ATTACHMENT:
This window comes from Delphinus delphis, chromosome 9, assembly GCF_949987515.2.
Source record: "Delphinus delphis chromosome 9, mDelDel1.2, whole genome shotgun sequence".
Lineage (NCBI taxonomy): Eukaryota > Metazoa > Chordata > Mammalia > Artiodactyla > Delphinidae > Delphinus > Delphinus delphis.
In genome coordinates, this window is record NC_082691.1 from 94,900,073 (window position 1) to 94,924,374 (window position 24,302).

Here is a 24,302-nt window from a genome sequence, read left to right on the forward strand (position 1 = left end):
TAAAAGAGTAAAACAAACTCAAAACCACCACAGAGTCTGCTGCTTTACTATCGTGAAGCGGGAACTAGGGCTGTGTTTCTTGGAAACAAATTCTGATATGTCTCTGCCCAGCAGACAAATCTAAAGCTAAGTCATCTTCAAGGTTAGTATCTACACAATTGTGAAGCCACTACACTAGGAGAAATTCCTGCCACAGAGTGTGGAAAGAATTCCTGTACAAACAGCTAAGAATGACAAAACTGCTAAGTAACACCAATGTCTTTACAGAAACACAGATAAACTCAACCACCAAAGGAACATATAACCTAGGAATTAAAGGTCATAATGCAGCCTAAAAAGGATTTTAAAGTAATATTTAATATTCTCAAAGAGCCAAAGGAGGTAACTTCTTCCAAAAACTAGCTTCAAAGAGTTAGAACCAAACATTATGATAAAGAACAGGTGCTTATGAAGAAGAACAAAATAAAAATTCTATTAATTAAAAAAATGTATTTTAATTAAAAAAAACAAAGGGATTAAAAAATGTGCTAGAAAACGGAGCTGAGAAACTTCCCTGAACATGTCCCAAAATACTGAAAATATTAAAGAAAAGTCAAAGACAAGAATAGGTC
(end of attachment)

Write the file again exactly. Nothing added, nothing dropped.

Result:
This window comes from Delphinus delphis, chromosome 9, assembly GCF_949987515.2.
Source record: "Delphinus delphis chromosome 9, mDelDel1.2, whole genome shotgun sequence".
Lineage (NCBI taxonomy): Eukaryota > Metazoa > Chordata > Mammalia > Artiodactyla > Delphinidae > Delphinus > Delphinus delphis.
In genome coordinates, this window is record NC_082691.1 from 94,900,073 (window position 1) to 94,924,374 (window position 24,302).

Here is a 24,302-nt window from a genome sequence, read left to right on the forward strand (position 1 = left end):
TAAAAGAGTAAAACAAACTCAAAACCACCACAGAGTCTGCTGCTTTACTATCGTGAAGCGGGAACTAGGGCTGTGTTTCTTGGAAACAAATTCTGATATGTCTCTGCCCAGCAGACAAATCTAAAGCTAAGTCATCTTCAAGGTTAGTATCTACACAATTGTGAAGCCACTACACTAGGAGAAATTCCTGCCACAGAGTGTGGAAAGAATTCCTGTACAAACAGCTAAGAATGACAAAACTGCTAAGTAACACCAATGTCTTTACAGAAACACAGATAAACTCAACCACCAAAGGAACATATAACCTAGGAATTAAAGGTCATAATGCAGCCTAAAAAGGATTTTAAAGTAATATTTAATATTCTCAAAGAGCCAAAGGAGGTAACTTCTTCCAAAAACTAGCTTCAAAGAGTTAGAACCAAACATTATGATAAAGAACAGGTGCTTATGAAGAAGAACAAAATAAAAATTCTATTAATTAAAAAAATGTATTTTAATTAAAAAAAACAAAGGGATTAAAAAATGTGCTAGAAAACGGAGCTGAGAAACTTCCCTGAACATGTCCCAAAATACTGAAAATATTAAAGAAAAGTCAAAGACAAGAATAGGTC